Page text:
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Attacks Come to Life in First Indiana Senate Primary Debate

Messer, Rokita and Braun sparred in Americans for Prosperity debate

Three Indiana Republicans, including Rep. Todd Rokita, sparred in Tuesday’s debate. (Tom Williams/CQ Roll Call file photo)
Three Indiana Republicans, including Rep. Todd Rokita, sparred in Tuesday’s debate. (Tom Williams/CQ Roll Call file photo)

The first debate among Indiana’s three Republican Senate candidates began much as this primary race started — with some punches.

In his opening statement, Rep. Todd Rokita came out swinging. “Mike, welcome to the Republican Party. Luke, welcome back to Indiana,” he said.

Rokita was referring to businessman and former state Rep. Mike Braun, who’s been attacked for voting as a Democrat in the state, and to fellow Hoosier Rep. Luke Messer, who moved his family to Virginia to be closer to him in Washington, D.C. Residency issues are a frequent source of attacks in Indiana politics and have already become a source of contention between the two congressmen. 

Americans for Prosperity-Indiana sponsored the debate Tuesday night, which was moderated by WIBC radio host Tony Katz in Indianapolis. The primary is on May 8. 

All three contenders are graduates of Wabash College, a small men’s only liberal arts college in Indiana. Messer and Rokita dressed almost identically in suits and red ties, while Braun sported just a blue dress shirt — an undeniable attempt to distinguish himself as the “outsider.” It’s a refrain he repeated throughout the night, blaming the two congressman for being part of Washington’s dysfunction.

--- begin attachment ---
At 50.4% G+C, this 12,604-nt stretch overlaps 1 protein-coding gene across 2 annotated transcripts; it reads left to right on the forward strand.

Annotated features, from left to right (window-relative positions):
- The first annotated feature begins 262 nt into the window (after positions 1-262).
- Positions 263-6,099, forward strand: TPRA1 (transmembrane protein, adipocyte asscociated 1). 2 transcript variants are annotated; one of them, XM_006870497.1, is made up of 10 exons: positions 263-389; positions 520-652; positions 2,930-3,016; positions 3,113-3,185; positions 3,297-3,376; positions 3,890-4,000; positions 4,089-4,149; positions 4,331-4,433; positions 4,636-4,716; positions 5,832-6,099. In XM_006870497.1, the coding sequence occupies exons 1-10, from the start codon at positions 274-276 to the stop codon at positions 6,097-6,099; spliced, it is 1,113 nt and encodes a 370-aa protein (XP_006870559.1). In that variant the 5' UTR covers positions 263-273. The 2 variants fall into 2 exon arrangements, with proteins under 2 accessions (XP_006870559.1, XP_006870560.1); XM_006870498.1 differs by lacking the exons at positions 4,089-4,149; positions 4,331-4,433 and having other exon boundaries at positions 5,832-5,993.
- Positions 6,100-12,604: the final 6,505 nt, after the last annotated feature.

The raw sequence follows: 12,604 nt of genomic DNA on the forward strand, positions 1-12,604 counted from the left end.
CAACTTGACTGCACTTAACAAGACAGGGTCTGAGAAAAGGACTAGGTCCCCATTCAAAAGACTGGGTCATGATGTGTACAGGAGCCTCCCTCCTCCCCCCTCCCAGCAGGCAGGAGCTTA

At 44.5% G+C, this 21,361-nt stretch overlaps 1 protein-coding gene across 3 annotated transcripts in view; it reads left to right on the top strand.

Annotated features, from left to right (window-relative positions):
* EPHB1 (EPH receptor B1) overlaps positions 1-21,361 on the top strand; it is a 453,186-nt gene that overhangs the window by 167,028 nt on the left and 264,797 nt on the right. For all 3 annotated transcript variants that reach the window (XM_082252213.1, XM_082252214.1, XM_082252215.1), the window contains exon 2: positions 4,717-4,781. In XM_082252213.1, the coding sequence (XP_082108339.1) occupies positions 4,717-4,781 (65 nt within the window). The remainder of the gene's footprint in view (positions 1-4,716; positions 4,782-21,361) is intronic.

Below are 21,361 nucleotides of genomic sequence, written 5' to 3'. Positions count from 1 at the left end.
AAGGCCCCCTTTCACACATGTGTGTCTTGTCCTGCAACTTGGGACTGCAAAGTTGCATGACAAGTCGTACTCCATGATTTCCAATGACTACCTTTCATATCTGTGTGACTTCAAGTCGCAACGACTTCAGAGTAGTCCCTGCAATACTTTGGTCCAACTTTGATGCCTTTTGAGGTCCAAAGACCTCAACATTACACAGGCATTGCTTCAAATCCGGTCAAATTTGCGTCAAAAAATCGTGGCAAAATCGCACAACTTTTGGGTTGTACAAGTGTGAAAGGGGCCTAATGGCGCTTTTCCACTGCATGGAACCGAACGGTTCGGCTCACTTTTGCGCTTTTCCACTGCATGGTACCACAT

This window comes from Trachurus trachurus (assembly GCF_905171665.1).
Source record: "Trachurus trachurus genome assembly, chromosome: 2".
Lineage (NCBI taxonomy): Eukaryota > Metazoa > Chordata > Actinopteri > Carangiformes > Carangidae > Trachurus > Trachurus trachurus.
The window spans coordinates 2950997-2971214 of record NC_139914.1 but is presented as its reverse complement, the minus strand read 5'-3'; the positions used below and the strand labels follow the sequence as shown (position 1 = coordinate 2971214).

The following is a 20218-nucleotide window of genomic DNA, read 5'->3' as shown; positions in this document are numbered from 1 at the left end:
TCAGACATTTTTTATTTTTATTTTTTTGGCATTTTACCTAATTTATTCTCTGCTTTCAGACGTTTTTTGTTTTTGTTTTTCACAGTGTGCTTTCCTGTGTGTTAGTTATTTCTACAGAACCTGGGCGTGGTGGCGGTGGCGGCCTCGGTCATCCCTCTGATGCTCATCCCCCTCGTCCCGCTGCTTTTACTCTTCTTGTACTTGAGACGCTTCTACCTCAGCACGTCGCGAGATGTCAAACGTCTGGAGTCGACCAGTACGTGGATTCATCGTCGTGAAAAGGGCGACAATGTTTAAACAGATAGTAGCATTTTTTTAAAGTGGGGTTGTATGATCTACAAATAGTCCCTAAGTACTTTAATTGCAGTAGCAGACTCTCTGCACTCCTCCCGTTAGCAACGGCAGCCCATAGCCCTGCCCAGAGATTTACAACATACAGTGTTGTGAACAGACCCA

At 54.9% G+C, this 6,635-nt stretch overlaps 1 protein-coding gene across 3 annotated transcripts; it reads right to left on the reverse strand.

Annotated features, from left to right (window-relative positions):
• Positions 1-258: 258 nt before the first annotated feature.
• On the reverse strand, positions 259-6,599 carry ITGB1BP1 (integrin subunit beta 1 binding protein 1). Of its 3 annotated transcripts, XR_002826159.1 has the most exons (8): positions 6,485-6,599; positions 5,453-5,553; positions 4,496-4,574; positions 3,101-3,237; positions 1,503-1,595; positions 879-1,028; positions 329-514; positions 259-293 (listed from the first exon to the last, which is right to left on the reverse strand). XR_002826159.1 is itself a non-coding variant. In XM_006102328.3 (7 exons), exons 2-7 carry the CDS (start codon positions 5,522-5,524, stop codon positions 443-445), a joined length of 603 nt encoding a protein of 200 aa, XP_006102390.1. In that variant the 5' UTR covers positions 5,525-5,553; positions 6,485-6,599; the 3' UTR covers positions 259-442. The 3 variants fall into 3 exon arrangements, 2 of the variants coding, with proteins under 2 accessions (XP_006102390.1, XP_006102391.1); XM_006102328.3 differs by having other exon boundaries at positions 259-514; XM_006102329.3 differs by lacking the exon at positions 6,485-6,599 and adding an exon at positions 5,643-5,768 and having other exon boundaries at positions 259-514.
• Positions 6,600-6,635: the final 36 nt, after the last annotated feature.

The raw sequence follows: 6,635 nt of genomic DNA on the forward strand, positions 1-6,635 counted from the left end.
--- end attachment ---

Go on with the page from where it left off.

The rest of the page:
All three candidates tried to come off as President Donald Trump loyalists who would shake up Washington. Messer, a member of House GOP leadership, brought up his proposal to eliminate the legislative filibuster in the Senate several times. 

One of the biggest substantive differences between Messer and Rokita in Congress came recently, when they voted differently on the budget deal earlier this month to keep the government open. Messer voted for it; Rokita voted against it.

“The last thing we should do is pile more debt on our kid and grandkids,” Rokita said when asked about his vote. He pointed out that he’d previously voted to fund the military.

Messer cast his vote as an order from Secretary of Defense Jim Mattis and the president. “He could not have been clearer about what he asked us to do,” Messer said of Trump.

Rokita fired back, saying “it’s a false choice” to have to choose between funding the military and growing the debt. With the right leadership, Rokita suggested, those choices wouldn’t be necessary. 

“It’s the choice our commander in chief gave us,” Messer replied. 

Standing by for this back-and-forth was Braun. When asked how he would have voted on the budget deal, he said he liked how Kentucky Sen. Rand Paul described the deal. Rokita jumped in, accusing him of being just another politician who couldn’t give a straight answer.